PARIS, March 6 (Reuters) - A Chadian opposition leader abducted from his home during a failed rebel assault on the capital last month said on Thursday he feared a colleague seized at the same time was beaten to death by the security forces.
Arriving in Paris after fleeing from Chad via neighbouring Cameroon, parliamentarian Ngarlejy Yorongar said he believed fellow opposition leader Ibn Oumar Mahamat Saleh had been killed after he was detained by soldiers just over a month ago.
"Ibn Mahamat Saleh arrived after me. The soldiers who brought him started punching him, pistol-whipping him, kicking him," Yorongar told French radio station RFI shortly after arriving at Charles de Gaulle airport in Paris.
"They took him to a cell and between (February) the 4th and 6th I believe he was killed, unless there was a miracle, but I don't believe there was. ... Given the state they left him in, in my opinion he's dead," he said.
Yorongar, Saleh and former President Lol Mahamat Choua -- all key opposition figures -- disappeared on Feb. 3 as government forces fought to re-establish control of N'Djamena after an attack by rebels opposed to President Idriss Deby.
Deby's government has said it is holding Choua under house arrest as a "prisoner of war". Saleh has still not appeared, and Deby has said he does not know here he is.
France, the European Union and international human rights groups called on Deby to clarify the whereabouts of the opposition figures.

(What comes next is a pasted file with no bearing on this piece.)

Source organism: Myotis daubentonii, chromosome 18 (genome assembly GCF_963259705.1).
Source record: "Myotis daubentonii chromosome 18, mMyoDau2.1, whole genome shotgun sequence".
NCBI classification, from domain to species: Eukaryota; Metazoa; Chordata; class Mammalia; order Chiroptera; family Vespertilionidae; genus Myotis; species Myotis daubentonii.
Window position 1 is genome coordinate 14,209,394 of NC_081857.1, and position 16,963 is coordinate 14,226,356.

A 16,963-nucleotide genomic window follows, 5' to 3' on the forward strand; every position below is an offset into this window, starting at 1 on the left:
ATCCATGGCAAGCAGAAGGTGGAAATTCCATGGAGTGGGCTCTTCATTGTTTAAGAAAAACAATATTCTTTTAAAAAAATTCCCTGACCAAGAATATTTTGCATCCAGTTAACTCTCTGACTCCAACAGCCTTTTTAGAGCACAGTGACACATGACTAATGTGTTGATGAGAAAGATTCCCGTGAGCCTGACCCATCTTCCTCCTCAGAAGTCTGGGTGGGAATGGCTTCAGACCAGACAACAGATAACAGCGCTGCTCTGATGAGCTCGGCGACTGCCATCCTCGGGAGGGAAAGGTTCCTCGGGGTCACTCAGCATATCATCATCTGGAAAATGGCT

During a brief visit to Chad by French President Nicolas Sarkozy last week, Deby announced an investigation was being opened into what happened to them.
Yorongar told reporters he had come to France for medical tests because he feared he had been poisoned while in captivity.
He said he was beaten on the day of his abduction and was held for 18 days at a secret location before being released and fleeing to Cameroon where the French embassy gave him a visa.
Asked if he would seek political asylum in France, Yorongar said: "Now is not the time."
More than 400 civilians were killed or disappeared in two days of confused street battles in N'Djamena during the rebel assault, before the insurgents retreated towards eastern Chad's border with Sudan.
Chad's opposition and rebels have strongly criticised French support for Deby's government. Paris has insisted it did not provide direct military assistance during the fighting in N'Djamena but has said it did help resupply the Chadian army. (For full Reuters Africa coverage and to have your say on the top issues, visit: africa.reuters.com/ ) (Reporting by Nick Tattersall; Editing by Pascal Fletcher and Mary Gabriel)